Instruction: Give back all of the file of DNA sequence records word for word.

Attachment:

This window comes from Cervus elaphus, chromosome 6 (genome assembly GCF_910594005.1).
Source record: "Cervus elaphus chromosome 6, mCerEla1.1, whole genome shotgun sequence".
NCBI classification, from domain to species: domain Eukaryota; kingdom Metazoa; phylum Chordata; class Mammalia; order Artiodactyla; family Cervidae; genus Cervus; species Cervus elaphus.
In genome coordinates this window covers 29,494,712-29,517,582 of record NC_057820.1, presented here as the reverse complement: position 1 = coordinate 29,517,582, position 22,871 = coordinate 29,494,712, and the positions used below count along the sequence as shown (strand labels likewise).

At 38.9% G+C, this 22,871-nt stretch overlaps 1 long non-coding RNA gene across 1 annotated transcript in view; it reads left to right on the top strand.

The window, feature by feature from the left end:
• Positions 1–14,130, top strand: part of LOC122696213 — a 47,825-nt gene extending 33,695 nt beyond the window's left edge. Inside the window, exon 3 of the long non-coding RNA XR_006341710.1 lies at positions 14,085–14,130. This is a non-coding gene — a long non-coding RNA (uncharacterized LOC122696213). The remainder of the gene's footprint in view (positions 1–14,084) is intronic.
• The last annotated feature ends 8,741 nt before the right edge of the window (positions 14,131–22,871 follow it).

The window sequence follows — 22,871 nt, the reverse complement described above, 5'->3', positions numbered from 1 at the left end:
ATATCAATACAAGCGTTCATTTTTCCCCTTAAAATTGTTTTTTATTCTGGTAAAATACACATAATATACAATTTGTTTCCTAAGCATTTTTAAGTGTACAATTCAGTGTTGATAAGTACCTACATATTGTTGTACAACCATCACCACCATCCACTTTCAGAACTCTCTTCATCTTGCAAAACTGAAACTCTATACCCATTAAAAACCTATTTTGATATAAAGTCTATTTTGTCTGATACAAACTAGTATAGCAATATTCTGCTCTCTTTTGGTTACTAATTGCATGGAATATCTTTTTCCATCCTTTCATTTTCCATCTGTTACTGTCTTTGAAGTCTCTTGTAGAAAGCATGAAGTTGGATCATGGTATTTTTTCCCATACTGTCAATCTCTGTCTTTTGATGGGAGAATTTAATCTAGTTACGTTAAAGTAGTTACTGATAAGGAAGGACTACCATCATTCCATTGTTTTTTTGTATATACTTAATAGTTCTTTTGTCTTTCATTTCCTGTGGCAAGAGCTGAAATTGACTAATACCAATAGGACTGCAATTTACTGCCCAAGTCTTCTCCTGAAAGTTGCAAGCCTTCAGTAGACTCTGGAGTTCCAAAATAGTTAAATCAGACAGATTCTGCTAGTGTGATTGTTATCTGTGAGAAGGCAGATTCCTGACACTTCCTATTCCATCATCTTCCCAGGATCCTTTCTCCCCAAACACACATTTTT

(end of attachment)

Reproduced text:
This window comes from Cervus elaphus, chromosome 6 (genome assembly GCF_910594005.1).
Source record: "Cervus elaphus chromosome 6, mCerEla1.1, whole genome shotgun sequence".
NCBI classification, from domain to species: domain Eukaryota; kingdom Metazoa; phylum Chordata; class Mammalia; order Artiodactyla; family Cervidae; genus Cervus; species Cervus elaphus.
In genome coordinates this window covers 29,494,712-29,517,582 of record NC_057820.1, presented here as the reverse complement: position 1 = coordinate 29,517,582, position 22,871 = coordinate 29,494,712, and the positions used below count along the sequence as shown (strand labels likewise).

At 38.9% G+C, this 22,871-nt stretch overlaps 1 long non-coding RNA gene across 1 annotated transcript in view; it reads left to right on the top strand.

The window, feature by feature from the left end:
• Positions 1–14,130, top strand: part of LOC122696213 — a 47,825-nt gene extending 33,695 nt beyond the window's left edge. Inside the window, exon 3 of the long non-coding RNA XR_006341710.1 lies at positions 14,085–14,130. This is a non-coding gene — a long non-coding RNA (uncharacterized LOC122696213). The remainder of the gene's footprint in view (positions 1–14,084) is intronic.
• The last annotated feature ends 8,741 nt before the right edge of the window (positions 14,131–22,871 follow it).

The window sequence follows — 22,871 nt, the reverse complement described above, 5'->3', positions numbered from 1 at the left end:
ATATCAATACAAGCGTTCATTTTTCCCCTTAAAATTGTTTTTTATTCTGGTAAAATACACATAATATACAATTTGTTTCCTAAGCATTTTTAAGTGTACAATTCAGTGTTGATAAGTACCTACATATTGTTGTACAACCATCACCACCATCCACTTTCAGAACTCTCTTCATCTTGCAAAACTGAAACTCTATACCCATTAAAAACCTATTTTGATATAAAGTCTATTTTGTCTGATACAAACTAGTATAGCAATATTCTGCTCTCTTTTGGTTACTAATTGCATGGAATATCTTTTTCCATCCTTTCATTTTCCATCTGTTACTGTCTTTGAAGTCTCTTGTAGAAAGCATGAAGTTGGATCATGGTATTTTTTCCCATACTGTCAATCTCTGTCTTTTGATGGGAGAATTTAATCTAGTTACGTTAAAGTAGTTACTGATAAGGAAGGACTACCATCATTCCATTGTTTTTTTGTATATACTTAATAGTTCTTTTGTCTTTCATTTCCTGTGGCAAGAGCTGAAATTGACTAATACCAATAGGACTGCAATTTACTGCCCAAGTCTTCTCCTGAAAGTTGCAAGCCTTCAGTAGACTCTGGAGTTCCAAAATAGTTAAATCAGACAGATTCTGCTAGTGTGATTGTTATCTGTGAGAAGGCAGATTCCTGACACTTCCTATTCCATCATCTTCCCAGGATCCTTTCTCCCCAAACACACATTTTT